Reflection

Modern philosophers will often question the validity of Descartes' ideologies. This may include the need to know the relationship between science and religion as presumed by Descartes. Seybold (2007) presents a critical assumption of science stating that it is seen as a rational process that seeks to uncover the truth within the universe (p.62). However, religion is viewed as an irrational process that is based on faith and superstition. Presently, perception and science based on reason dominates over religion, which is often considered as archaic, impractical, and credulous. In this study, Descartes proves that God exists, but scientifically. However, the religious believe which solely bestows God as one supernatural being whose authority and the process are not questionable contradicts this.

Descartes strived to prove that there is a strong sense of humanity based on intrinsic decorum and benevolence. However, this cannot be realized because of the rampant bashing of the several evaluations of religious relations like God or eternity. From Descartes perspective, God is a larger product of scientific knowledge and the utmost superior being who applies science to control what he owns. Descartes attempt to pass the message that once human beings can understand the control of God's workings (science), they will confirm, "that everything bear witness to the power and goodness of God" (Broughton and Carreiro 29). This leads confirms our perception that it is blasphemous to 'trying to examine God's operative nature'.

Conclusion

Rene Descartes' religion derived mathematical assumption on the existence of God and Science. This study has clarified Descartes' argument about the existing relationship between the two: God applies science in several instances of nature development. The archaic believe about God's creation and the universe as products of superstition and not science has been discredited.

Work Cited

Broughton, Janet and Carreiro, John. A Companion to Descartes. New York: John Wiley & Sons,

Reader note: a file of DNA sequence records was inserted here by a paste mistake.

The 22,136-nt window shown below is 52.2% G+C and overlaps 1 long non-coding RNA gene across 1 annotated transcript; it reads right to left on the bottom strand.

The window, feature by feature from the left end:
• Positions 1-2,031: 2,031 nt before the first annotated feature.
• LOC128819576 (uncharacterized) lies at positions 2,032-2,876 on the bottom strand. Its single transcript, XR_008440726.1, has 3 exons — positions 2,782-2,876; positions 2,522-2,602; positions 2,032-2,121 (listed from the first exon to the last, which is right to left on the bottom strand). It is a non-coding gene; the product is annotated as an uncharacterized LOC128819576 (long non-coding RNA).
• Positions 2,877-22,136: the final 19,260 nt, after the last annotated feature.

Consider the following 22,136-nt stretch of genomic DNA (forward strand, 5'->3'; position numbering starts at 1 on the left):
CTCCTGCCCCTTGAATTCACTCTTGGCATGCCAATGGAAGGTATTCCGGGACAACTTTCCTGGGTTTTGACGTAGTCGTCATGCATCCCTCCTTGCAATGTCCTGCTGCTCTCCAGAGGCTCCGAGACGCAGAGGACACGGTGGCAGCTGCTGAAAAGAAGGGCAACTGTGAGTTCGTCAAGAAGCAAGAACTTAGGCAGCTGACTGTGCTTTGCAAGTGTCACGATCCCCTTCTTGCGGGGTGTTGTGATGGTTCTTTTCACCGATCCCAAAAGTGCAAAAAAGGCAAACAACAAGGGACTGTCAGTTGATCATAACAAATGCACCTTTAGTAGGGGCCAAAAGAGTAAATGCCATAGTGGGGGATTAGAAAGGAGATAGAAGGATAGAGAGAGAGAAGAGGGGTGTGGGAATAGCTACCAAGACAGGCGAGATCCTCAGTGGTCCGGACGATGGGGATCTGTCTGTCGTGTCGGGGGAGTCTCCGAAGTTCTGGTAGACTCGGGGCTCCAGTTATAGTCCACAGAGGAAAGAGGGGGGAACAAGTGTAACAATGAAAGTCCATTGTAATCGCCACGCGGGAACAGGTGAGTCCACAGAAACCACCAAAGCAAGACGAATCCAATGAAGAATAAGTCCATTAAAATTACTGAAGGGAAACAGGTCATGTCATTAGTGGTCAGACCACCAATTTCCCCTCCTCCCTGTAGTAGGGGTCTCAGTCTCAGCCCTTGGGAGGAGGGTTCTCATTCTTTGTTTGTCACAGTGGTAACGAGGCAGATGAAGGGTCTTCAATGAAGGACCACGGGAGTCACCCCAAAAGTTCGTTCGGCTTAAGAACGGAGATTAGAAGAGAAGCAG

2010. Print

Kohn, Hans. The Idea Of Nationalism: A Study In Its Origins And Background. Transaction Publishers, 2005. Print

McKnight, Edgar. Jesus Christ in History and Scripture: A Poetic and Sectarian Perspective.

Mercer University Press, 1999. Print

Olson, Richard. Science and Religion, 1450 -- 1900: From Copernicus to Darwin. JHU Press,

2006. Print

Williams, Sean. The Big Picture Making Sense Out of Life and Religion. Lulu.com, 2009. Print

Seybold, Kevin. Explorations in Neuroscience, Psychology, and… [read more]


World Religions Compare and Contrast Essay

… Among the Buddhists, Karma is a teaching a concept which explains that the past actions of humans, do affect them either negatively or positively and that their present actions may affect them in the future. Unlike other religions, Buddhism has no particular central text for universal reference on its traditions. Their scriptures alongside other texts exist in great diversity. Nonetheless, some Buddhist scholars commonly refer to VinayaPitaka together with the first four Nikayas from the SuttaPitaka as the most commonly referred core of all Buddhists' traditions (Van Voorst, 2007). Uniquely enough, Buddhists do not have a particular day of worship or Sabbath. However, there are several holy days or special days held all through the year by the Buddhists. A number of these days are celebrations of the birthdays of Bodhisattvas amongst the Mahayana traditions, and other special dates within the Buddhist calendar. One of the most significant and active celebrations happen annually in the month of May- the night of the full moon, when all Buddhists rejoice the enlightenment, birth and the death of Buddha that occurred about 2,500 years ago. They commonly refer this day as the Buddha Day.